• Once upon a time, finding a filter for an outdoor pond was simple; you divided the volume of the pond by half to find the size of pump needed to power a canister filter. Today, a 1,200 gallon pond is considered a modest home for half a dozen foot-long koi and the choice of filters depends on construction, waterfalls and other components that we have come to expect in our "water features".

    Plants, Fish and GPMs

    A "natural" 1,200 gallon pond with three-quarters of its area filled with plants wouldn't need a filter but if you want fish in that pond, that many plants will interfere with your enjoyment of the fish. If you plan to keep koi or goldfish---both members of the carp family---you will definitely need a filter to keep up with the waste produced by these heavy feeders. You have room for 12 pounds of fish in a 1,200 gallon pond; six healthy koi about 10 inches long (about 6 pounds of fish) will have plenty of space at the beginning of the season but you could have almost three times that weight if all of your fish survive to the end of the season. Plant more green and start with fewer fish---and buy a bigger filter pump than you need. To move a minimum of 1,200 gallons in two hours (the recommended rate), you'll need a pump that moves at least 6 gallons per minute (gpm) for a simple garden pond. In a 1,200 gallon koi pond, the flow rate should be greater---13.3 gpm or more. To figure volumes and flow rates, use calculation tools like the ones provided in "The Complete Pond Solver", by Tony Roocroft and on the web site, World of

    Maximum Lift

    The next factor in choosing a pump is to find one capable of "lifting" water from the top (or "head") of the pump to the outlet at the top of the filter. This "maximum lift" should be included in the circulation rate of the pump. Check filter pump package "specs" for elevation and accessory "max. lift". Fountains are attractive and fish like moving water; a fountain doesn't create a current but a waterfall on the end of the pool will develop a flow at its base and around the sides of the pond. Pumps that allow for elevation and accessories and provide at least an 800 gallon per hour circulating volume (13.3 gpm) will have enough power for a 1,200 gallon pond.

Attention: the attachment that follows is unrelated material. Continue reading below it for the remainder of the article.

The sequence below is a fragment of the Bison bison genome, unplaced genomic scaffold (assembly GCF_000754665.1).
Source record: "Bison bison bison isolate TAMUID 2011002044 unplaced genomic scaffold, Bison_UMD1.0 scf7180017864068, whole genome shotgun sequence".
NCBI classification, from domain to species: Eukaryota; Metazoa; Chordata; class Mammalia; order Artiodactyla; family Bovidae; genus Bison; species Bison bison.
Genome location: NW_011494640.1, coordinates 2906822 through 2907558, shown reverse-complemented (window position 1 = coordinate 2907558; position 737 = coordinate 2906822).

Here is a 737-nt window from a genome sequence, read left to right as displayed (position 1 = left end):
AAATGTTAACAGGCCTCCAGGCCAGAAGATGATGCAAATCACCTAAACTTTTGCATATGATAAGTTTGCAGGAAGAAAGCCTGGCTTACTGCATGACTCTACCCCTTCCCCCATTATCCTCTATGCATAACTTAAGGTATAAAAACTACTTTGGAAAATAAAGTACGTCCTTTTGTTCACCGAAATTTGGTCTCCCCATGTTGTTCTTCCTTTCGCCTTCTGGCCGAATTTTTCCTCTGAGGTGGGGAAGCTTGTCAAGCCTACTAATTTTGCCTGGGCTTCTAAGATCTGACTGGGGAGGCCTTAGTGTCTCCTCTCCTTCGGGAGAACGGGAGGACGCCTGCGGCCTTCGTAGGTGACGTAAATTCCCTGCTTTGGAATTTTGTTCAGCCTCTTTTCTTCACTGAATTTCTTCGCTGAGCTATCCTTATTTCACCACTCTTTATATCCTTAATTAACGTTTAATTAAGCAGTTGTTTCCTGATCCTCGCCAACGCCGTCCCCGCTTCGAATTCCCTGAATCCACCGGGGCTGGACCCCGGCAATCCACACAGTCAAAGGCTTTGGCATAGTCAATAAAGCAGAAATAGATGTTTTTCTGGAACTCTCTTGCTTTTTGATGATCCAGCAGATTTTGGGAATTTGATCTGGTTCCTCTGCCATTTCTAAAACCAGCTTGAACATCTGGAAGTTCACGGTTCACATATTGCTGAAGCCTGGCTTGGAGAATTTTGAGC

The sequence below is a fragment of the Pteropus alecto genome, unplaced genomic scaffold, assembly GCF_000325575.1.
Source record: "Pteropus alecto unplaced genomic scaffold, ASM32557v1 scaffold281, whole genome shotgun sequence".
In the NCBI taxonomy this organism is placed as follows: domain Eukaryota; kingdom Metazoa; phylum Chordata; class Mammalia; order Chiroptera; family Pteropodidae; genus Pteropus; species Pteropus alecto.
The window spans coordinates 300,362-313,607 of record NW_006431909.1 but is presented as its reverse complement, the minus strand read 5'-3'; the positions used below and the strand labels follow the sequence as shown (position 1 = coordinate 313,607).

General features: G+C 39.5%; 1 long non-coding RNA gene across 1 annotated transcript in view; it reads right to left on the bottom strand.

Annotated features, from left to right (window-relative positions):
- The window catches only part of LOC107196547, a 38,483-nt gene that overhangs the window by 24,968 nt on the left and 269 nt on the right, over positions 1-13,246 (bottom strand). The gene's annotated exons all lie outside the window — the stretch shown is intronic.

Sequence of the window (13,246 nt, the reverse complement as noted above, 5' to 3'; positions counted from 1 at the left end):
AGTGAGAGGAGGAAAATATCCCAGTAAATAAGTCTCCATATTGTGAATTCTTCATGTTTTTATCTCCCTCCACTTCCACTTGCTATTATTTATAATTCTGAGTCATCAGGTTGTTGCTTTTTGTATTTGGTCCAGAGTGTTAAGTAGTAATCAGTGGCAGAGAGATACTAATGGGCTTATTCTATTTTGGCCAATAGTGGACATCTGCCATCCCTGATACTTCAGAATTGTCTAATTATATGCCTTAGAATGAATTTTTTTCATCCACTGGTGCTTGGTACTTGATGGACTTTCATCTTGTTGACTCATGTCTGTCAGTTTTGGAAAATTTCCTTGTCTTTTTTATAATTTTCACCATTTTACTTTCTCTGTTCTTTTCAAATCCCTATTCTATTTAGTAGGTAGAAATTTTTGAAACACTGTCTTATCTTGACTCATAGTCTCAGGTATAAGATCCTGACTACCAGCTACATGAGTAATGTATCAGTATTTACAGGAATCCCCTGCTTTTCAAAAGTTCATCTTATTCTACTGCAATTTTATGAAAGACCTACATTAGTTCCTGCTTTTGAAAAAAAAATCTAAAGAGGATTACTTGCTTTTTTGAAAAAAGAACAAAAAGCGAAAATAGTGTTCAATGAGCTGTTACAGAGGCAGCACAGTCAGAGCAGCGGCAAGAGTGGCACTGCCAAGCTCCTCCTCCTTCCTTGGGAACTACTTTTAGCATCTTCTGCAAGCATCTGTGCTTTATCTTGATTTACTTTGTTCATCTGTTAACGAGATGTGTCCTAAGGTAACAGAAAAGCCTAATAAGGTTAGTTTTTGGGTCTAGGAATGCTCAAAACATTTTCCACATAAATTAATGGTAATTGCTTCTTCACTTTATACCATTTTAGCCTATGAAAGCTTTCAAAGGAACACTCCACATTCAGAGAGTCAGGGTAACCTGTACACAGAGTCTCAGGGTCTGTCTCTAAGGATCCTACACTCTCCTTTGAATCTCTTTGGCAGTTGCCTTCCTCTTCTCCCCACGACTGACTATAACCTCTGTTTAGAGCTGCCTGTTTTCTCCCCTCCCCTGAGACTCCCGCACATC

Biofilter Basics

    "Biological" filters are much better at sustaining pond ecosystems than simple mechanical systems that strain solid matter and use chemicals to remove nitrites. Biofilters sit above the pond and flow back into the pond by way of gravity using a waterfall or return pipes above the pond. After the solids are removed, water moves through a chamber where bacteria change ammonia to nitrates. Tony Roocroft, reports that "one-third of the pond size" is a good measure for a filter but that the filter's efficiency is more important. Under the one-third guide, a biofilter for a 1,200-gallon pond that was, say 10 feet long, 5.5 feet wide and an average of 3 feet deep would require an area of about 53 cubic feet unless the filter was very efficient. Aquatic supply professionals or an experienced local koi or garden pond member (See Resource 2) can help interpret ratings for specific applications.


    Practical Water Garden Solutions: How to Select a Fish Pond Filter

    Super Pumps: How to Specify Any Submersible Pond Pump

    Super Pumps: Calculators


    Olympic Koi, Golfish and Garden Pond Clob: Pond and Filter Design Issues

    World of Water: Guide to Filtration

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